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Reprelientations as Men can bear. 'This is true, you'll fay; but is there no Medium between the immediate Presence of God, and his appearing in the Form of a Servant, and dying, not as the Children of Men commonly die, but as the vilest and most profligate Criminal,P Many Degrees" there are, no doubt, of Vifible Glory, in any of which Christ might have appeared, but in none with greater Advantage to Religion than that in" which he came. Suppose he had come, as the jcws expected, in the Form of a mighty Prince, and in that Situation had propagated his Faith and Doctrine; what would the Unbelievers then have said? How often should we have been told before now, that our Religion was the Work of human Policy, and that our Prince's Doctrine and Dominions were extended by the same Sword? Was ever any Religion the better thought of for having been preached at-the _ Head of an Army? This is certain, That, to make Religion a rational Act of the -Mind, it cannot be conveyed to us in too easy and familiar a Manner: The less Awe we have of our Teacher, the more Freedom we shall exercise in weighing and examining his Doctrines. And upon this Account our Saviour's Appearance was in the most proper

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very Manifestations of divine Power and Authority which you require. Nor can it, - I believe, enter into the Heart of Man to contrive any greater Signs to ask ,of any Person. pretending to a divine Commiflion, than these which our Saviour daily and publickly' gave the World of his Authority. Had he appeared with all the vifible'Power and Glory which you can conceive, yet still you cannot imagine what greater Works than these he could poffibly perform : And there'fore the Evidence now, under all the Meanness of his Appearance, is the saime'- for his si divine Authority and Commiflion, as it would have been, had he come in the greatest Pomp of Glory and Power. '. As to us, Ithink, who are removed at.a Distance from the Scene of this Action, the - Evidence is much greater. Had he come in surprizing Glory, we might have suspected . the Relations of Men, who, we might well _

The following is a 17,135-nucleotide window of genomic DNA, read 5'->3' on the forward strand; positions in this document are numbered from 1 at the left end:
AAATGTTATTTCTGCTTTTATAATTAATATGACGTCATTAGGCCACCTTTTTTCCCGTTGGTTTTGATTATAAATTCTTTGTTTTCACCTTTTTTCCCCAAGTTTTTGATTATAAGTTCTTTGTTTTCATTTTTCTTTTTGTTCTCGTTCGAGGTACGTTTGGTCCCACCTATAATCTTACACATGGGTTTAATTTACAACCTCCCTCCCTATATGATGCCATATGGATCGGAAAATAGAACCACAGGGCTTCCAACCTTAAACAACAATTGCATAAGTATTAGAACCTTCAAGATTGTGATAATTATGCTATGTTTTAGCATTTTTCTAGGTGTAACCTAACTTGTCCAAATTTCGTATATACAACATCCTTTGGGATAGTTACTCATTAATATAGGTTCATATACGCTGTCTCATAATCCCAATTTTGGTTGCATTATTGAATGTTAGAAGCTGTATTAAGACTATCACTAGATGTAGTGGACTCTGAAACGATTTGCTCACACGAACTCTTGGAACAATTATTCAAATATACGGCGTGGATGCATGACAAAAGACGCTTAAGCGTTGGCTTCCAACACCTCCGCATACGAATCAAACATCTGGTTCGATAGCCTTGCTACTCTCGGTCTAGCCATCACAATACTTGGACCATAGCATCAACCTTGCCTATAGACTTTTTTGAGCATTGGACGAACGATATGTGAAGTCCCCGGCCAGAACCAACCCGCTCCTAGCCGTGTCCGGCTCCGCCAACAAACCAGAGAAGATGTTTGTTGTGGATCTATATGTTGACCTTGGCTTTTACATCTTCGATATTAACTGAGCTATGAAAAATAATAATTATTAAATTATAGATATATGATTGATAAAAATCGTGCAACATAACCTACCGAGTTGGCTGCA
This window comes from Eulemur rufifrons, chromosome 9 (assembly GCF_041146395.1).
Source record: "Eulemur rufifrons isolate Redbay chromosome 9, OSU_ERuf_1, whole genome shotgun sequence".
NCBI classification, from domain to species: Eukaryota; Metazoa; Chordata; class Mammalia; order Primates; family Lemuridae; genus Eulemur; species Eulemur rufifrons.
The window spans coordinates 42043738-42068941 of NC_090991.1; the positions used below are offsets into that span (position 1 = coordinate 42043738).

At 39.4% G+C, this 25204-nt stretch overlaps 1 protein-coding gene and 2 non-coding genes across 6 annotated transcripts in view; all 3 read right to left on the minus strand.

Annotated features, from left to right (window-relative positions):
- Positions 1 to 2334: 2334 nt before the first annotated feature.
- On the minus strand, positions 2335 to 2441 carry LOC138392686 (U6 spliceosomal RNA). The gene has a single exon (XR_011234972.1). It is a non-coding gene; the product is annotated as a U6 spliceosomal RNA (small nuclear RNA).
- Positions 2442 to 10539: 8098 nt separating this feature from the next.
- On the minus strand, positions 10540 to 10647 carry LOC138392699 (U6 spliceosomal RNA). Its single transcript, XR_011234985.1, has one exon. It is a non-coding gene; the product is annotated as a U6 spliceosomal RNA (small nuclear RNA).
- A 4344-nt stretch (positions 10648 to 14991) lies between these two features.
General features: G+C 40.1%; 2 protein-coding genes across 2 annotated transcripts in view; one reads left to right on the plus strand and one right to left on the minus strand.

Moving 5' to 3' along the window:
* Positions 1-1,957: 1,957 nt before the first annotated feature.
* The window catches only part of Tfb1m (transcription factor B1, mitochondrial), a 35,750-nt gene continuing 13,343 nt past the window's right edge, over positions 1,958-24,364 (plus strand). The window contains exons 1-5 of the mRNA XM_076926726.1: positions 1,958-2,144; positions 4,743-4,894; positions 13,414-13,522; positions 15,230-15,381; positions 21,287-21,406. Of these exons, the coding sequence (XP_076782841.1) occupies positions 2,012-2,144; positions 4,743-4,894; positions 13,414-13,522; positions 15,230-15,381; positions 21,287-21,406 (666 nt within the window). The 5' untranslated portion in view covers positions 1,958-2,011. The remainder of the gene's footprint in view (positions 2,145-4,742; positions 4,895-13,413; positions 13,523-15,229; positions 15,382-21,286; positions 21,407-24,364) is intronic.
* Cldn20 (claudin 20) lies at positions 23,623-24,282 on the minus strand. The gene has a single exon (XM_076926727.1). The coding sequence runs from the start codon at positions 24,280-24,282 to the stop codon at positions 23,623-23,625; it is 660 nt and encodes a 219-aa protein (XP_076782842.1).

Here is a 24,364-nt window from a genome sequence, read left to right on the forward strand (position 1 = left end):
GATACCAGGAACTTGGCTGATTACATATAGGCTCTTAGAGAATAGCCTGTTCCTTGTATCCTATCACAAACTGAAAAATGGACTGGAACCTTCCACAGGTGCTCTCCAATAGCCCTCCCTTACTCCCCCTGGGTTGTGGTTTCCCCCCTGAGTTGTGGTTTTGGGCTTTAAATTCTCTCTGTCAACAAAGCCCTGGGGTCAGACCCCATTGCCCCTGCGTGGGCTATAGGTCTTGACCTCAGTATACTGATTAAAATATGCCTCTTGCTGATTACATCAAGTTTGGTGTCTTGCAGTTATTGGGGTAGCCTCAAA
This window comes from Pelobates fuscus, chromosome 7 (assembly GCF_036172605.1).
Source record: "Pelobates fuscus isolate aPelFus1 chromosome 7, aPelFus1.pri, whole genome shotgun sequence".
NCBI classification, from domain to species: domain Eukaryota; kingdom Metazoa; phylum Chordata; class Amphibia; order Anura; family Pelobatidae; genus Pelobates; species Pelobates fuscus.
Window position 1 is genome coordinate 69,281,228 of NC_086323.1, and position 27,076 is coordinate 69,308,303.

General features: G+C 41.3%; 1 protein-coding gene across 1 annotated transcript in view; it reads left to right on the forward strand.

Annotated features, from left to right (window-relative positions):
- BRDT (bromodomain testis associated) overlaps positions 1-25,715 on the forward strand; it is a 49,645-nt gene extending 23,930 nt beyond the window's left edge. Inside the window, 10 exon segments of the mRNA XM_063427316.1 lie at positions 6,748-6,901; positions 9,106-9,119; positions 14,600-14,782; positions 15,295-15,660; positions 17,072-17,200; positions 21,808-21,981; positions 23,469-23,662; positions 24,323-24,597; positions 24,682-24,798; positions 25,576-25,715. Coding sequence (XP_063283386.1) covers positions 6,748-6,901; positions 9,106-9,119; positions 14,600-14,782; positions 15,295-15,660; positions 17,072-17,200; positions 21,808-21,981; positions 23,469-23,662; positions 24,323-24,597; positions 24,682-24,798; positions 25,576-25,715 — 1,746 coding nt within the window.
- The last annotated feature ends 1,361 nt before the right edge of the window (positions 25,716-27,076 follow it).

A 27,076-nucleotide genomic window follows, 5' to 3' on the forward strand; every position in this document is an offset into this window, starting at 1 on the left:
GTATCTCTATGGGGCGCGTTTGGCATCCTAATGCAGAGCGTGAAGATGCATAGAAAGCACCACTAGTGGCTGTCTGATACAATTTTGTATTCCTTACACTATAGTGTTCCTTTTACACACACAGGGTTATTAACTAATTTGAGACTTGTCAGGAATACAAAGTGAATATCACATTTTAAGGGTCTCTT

think, saw and heard every' thing under ' the greatest Astonishment, and, like St. Pan] when he was caught up to the third Heavens, could hardly tell whether they were in the Body, or out of the Body. But now we have the Evidence'- of Men who lived and conversed with him familiarly, who saw all his mighty WOrks, and saw them without - Surprize

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